The Left crisis in India

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The Left crisis in India

Tuesday, 18 June 2019 | A Surya Prakash

The Left crisis in India

The declining fortunes of the two communist parties, CPI and CPI(M), which started from West Bengal, have been a body blow to the communist movement

Friedrich Engels had said that one of the principal outcomes of the proletarian revolution would be the withering away of the State. In India, post-2019, the State has emerged stronger than ever before and it is the communist parties which are actually withering away. While much of the focus after the recent Lok Sabha election has been on the disastrous performance of the Congress, the real big story is the declining fortunes of the two communist parties in India.

The Left parties had a decent presence in several States in the early decades after independence. The undivided Communist Party of India (CPI) won 16 seats in the first Lok Sabha election in 1951-52. It rose to 29 seats in 1962 and got around nine per cent of the votes polled. After the party split, the CPI and the Communist Party of India (Marxist)-CPI(M) bagged 42 seats in 1967 but their vote share hovered around nine per cent. This trend continued for three decades. The two parties put up their best performance in 2004 when they together secured 53 seats in the Lok Sabha, although their vote share had dropped to around seven per cent. Thereafter, their fortunes crashed. In 2014, the two parties could win just 10 seats and their national vote share dropped to just four per cent. This time around, they are well below the danger mark having secured just five seats and about two per cent of the national vote.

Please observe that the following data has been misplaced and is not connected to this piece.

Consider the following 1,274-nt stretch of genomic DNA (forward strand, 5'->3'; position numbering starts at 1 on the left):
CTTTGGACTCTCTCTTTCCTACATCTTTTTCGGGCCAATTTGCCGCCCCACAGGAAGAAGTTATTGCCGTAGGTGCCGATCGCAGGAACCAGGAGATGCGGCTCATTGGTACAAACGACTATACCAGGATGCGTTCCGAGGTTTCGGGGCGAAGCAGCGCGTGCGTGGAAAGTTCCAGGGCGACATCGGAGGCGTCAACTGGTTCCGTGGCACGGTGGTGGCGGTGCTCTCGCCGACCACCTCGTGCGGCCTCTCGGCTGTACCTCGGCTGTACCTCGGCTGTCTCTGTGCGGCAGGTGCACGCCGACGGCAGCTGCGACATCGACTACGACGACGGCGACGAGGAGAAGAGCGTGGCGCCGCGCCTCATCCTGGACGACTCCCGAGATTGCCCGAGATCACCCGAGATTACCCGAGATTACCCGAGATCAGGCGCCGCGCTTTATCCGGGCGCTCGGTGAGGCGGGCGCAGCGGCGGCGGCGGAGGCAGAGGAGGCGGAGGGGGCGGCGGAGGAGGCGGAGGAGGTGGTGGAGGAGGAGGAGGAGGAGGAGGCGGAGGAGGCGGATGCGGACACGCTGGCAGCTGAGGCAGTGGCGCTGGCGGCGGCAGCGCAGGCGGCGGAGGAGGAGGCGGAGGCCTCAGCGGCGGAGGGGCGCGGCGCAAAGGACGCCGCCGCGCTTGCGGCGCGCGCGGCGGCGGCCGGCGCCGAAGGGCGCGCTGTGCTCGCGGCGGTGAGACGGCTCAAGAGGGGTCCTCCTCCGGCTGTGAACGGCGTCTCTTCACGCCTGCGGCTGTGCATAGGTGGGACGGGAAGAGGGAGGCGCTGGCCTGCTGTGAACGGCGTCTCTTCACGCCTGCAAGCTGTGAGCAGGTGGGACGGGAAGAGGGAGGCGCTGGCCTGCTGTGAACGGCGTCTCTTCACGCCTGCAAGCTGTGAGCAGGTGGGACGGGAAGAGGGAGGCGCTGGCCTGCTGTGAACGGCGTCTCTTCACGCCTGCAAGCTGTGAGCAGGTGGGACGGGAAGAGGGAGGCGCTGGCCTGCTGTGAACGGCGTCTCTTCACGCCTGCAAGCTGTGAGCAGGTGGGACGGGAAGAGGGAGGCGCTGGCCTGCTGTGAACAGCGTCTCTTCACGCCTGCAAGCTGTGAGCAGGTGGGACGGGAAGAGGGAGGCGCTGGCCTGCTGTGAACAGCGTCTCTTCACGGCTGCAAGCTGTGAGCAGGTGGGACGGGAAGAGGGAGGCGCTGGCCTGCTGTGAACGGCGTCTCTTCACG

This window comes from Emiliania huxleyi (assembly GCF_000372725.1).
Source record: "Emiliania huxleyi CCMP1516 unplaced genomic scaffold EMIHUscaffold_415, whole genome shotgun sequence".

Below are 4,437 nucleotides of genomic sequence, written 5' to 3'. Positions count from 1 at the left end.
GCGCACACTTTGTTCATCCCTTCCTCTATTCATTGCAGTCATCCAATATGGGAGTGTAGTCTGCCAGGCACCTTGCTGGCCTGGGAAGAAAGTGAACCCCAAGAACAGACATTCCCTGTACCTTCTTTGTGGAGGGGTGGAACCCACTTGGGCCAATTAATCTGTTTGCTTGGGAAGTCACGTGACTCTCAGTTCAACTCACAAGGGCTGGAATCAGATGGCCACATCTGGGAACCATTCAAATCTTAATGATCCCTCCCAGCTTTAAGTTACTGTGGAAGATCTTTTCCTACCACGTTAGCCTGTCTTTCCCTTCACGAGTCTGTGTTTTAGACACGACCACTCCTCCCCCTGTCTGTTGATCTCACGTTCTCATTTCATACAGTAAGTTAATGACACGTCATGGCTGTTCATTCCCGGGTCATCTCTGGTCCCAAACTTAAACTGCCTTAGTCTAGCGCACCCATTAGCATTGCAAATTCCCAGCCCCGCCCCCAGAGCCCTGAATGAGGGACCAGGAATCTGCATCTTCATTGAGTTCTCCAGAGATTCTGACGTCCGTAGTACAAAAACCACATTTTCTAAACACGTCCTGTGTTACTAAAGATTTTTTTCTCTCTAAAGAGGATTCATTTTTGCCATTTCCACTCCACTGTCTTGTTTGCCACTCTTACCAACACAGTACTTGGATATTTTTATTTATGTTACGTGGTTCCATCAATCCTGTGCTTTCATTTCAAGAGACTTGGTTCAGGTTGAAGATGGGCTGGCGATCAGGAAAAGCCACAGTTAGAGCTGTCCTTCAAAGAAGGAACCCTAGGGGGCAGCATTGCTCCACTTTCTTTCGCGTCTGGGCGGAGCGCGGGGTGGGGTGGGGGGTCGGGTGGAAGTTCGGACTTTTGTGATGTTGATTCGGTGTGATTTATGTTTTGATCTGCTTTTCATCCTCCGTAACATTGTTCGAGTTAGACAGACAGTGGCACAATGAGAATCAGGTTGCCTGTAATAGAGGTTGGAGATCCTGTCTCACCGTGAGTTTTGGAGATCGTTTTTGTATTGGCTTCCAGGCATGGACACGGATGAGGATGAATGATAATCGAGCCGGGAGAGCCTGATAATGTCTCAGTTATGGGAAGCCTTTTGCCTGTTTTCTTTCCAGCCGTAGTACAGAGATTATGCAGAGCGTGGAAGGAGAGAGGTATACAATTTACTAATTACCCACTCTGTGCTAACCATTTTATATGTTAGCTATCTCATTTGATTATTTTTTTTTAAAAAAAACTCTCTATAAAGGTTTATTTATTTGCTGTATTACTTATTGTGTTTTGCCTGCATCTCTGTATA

The decline of the two communist parties and their fellow travellers in the Left Front can be traced to the loss of popularity in their strongholds in West Bengal and Tripura and their fluctuating fortunes in Kerala. The Left’s fall is most noticeable in West Bengal where its vote share has crashed from 50.70 per cent and 32 seats in 2004 to 6.28 per cent and zero seats in 2019.  

While most political parties around the world, including communist parties, re-invent themselves to stay afloat and win popular support, the CPI and the CPI(M) have stubbornly stuck to the theories and slogans that defined them decades ago. Their ideas about the working class and organised labour and about the capitalist-proletariat binary remain unchanged, even though the world has moved on.

This writer found examples of this during the Lok Sabha poll in West Bengal, where during the road shows, CPI(M) cadres kept chanting “Inquilab Zindabad” while waving their red hammer and sickle flags. Which revolution were they talking about in this day and age when the market economy rules the roost? The best example of how these two parties are completely out of sync with today’s reality is their refusal to acknowledge the advantages accruing to the poorest of the poor through many innovative schemes like the Pradhan Mantri Mudra Yojana, the Pradhan Mantri Ujjwala Yojana, Pradhan Mantri Jan Dhan Yojana and the direct benefit transfer scheme. Mudra is an innovative programme launched by Prime Minister Narendra Modi to kindle the entrepreneurial spirit among poorer sections of society and to bring about a dramatic shift in their social and economic conditions.